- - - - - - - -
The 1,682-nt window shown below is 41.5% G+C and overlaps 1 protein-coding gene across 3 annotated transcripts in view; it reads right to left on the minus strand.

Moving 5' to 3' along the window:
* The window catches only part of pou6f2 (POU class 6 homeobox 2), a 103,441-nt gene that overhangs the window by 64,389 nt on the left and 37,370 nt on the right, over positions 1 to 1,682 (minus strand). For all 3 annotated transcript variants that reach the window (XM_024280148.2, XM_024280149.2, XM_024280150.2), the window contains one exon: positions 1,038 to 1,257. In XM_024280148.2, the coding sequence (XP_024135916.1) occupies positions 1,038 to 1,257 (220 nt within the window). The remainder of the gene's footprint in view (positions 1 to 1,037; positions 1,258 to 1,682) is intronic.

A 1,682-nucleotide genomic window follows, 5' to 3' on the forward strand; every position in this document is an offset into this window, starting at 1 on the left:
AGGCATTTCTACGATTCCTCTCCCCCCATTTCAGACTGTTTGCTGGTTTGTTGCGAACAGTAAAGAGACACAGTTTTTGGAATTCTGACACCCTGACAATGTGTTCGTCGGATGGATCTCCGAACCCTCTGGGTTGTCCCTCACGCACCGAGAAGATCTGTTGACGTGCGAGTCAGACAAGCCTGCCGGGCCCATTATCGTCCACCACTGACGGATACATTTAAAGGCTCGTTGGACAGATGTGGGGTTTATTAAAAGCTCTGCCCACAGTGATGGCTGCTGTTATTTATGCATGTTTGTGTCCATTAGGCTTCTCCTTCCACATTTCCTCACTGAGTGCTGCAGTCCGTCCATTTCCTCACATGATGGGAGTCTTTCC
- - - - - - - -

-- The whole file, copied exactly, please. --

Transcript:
The 1,682-nt window shown below is 41.5% G+C and overlaps 1 protein-coding gene across 3 annotated transcripts in view; it reads right to left on the minus strand.

Moving 5' to 3' along the window:
* The window catches only part of pou6f2 (POU class 6 homeobox 2), a 103,441-nt gene that overhangs the window by 64,389 nt on the left and 37,370 nt on the right, over positions 1 to 1,682 (minus strand). For all 3 annotated transcript variants that reach the window (XM_024280148.2, XM_024280149.2, XM_024280150.2), the window contains one exon: positions 1,038 to 1,257. In XM_024280148.2, the coding sequence (XP_024135916.1) occupies positions 1,038 to 1,257 (220 nt within the window). The remainder of the gene's footprint in view (positions 1 to 1,037; positions 1,258 to 1,682) is intronic.

A 1,682-nucleotide genomic window follows, 5' to 3' on the forward strand; every position in this document is an offset into this window, starting at 1 on the left:
AGGCATTTCTACGATTCCTCTCCCCCCATTTCAGACTGTTTGCTGGTTTGTTGCGAACAGTAAAGAGACACAGTTTTTGGAATTCTGACACCCTGACAATGTGTTCGTCGGATGGATCTCCGAACCCTCTGGGTTGTCCCTCACGCACCGAGAAGATCTGTTGACGTGCGAGTCAGACAAGCCTGCCGGGCCCATTATCGTCCACCACTGACGGATACATTTAAAGGCTCGTTGGACAGATGTGGGGTTTATTAAAAGCTCTGCCCACAGTGATGGCTGCTGTTATTTATGCATGTTTGTGTCCATTAGGCTTCTCCTTCCACATTTCCTCACTGAGTGCTGCAGTCCGTCCATTTCCTCACATGATGGGAGTCTTTCC